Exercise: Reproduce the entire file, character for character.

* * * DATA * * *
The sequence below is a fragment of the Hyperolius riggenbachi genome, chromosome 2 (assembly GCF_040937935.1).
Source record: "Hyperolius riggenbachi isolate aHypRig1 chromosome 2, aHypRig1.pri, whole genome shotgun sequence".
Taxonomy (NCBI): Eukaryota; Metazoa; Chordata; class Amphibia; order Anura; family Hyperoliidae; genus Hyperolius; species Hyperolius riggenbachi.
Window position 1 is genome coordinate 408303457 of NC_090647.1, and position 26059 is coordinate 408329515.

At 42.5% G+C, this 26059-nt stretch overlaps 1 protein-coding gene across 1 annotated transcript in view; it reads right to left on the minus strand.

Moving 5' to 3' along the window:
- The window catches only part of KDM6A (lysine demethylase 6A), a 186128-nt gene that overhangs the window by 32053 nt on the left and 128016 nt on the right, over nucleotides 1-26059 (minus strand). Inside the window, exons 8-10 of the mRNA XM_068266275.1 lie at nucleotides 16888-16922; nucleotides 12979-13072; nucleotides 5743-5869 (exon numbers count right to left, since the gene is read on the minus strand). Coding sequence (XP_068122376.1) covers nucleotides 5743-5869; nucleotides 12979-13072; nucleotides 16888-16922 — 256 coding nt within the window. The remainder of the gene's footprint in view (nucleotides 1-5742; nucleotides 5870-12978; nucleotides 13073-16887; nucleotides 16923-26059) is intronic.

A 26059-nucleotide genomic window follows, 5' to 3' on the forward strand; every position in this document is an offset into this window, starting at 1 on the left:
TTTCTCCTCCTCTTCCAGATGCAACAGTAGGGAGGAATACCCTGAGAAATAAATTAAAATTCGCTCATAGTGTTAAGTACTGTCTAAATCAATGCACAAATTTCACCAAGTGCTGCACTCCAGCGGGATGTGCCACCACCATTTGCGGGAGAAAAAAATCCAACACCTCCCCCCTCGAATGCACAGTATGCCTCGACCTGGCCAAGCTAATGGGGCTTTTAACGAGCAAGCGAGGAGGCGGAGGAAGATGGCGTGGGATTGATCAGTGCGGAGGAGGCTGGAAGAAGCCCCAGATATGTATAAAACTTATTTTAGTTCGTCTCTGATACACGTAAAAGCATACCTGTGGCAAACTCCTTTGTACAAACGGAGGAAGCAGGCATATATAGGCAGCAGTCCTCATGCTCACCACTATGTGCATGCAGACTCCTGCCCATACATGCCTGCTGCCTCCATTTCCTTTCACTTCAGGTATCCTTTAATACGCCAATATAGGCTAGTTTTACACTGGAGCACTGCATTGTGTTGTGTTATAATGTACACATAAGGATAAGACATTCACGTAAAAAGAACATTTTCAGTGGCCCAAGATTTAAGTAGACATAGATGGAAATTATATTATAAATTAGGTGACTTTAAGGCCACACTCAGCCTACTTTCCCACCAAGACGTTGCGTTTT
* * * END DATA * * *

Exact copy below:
The sequence below is a fragment of the Hyperolius riggenbachi genome, chromosome 2 (assembly GCF_040937935.1).
Source record: "Hyperolius riggenbachi isolate aHypRig1 chromosome 2, aHypRig1.pri, whole genome shotgun sequence".
Taxonomy (NCBI): Eukaryota; Metazoa; Chordata; class Amphibia; order Anura; family Hyperoliidae; genus Hyperolius; species Hyperolius riggenbachi.
Window position 1 is genome coordinate 408303457 of NC_090647.1, and position 26059 is coordinate 408329515.

At 42.5% G+C, this 26059-nt stretch overlaps 1 protein-coding gene across 1 annotated transcript in view; it reads right to left on the minus strand.

Moving 5' to 3' along the window:
- The window catches only part of KDM6A (lysine demethylase 6A), a 186128-nt gene that overhangs the window by 32053 nt on the left and 128016 nt on the right, over nucleotides 1-26059 (minus strand). Inside the window, exons 8-10 of the mRNA XM_068266275.1 lie at nucleotides 16888-16922; nucleotides 12979-13072; nucleotides 5743-5869 (exon numbers count right to left, since the gene is read on the minus strand). Coding sequence (XP_068122376.1) covers nucleotides 5743-5869; nucleotides 12979-13072; nucleotides 16888-16922 — 256 coding nt within the window. The remainder of the gene's footprint in view (nucleotides 1-5742; nucleotides 5870-12978; nucleotides 13073-16887; nucleotides 16923-26059) is intronic.

A 26059-nucleotide genomic window follows, 5' to 3' on the forward strand; every position in this document is an offset into this window, starting at 1 on the left:
TTTCTCCTCCTCTTCCAGATGCAACAGTAGGGAGGAATACCCTGAGAAATAAATTAAAATTCGCTCATAGTGTTAAGTACTGTCTAAATCAATGCACAAATTTCACCAAGTGCTGCACTCCAGCGGGATGTGCCACCACCATTTGCGGGAGAAAAAAATCCAACACCTCCCCCCTCGAATGCACAGTATGCCTCGACCTGGCCAAGCTAATGGGGCTTTTAACGAGCAAGCGAGGAGGCGGAGGAAGATGGCGTGGGATTGATCAGTGCGGAGGAGGCTGGAAGAAGCCCCAGATATGTATAAAACTTATTTTAGTTCGTCTCTGATACACGTAAAAGCATACCTGTGGCAAACTCCTTTGTACAAACGGAGGAAGCAGGCATATATAGGCAGCAGTCCTCATGCTCACCACTATGTGCATGCAGACTCCTGCCCATACATGCCTGCTGCCTCCATTTCCTTTCACTTCAGGTATCCTTTAATACGCCAATATAGGCTAGTTTTACACTGGAGCACTGCATTGTGTTGTGTTATAATGTACACATAAGGATAAGACATTCACGTAAAAAGAACATTTTCAGTGGCCCAAGATTTAAGTAGACATAGATGGAAATTATATTATAAATTAGGTGACTTTAAGGCCACACTCAGCCTACTTTCCCACCAAGACGTTGCGTTTT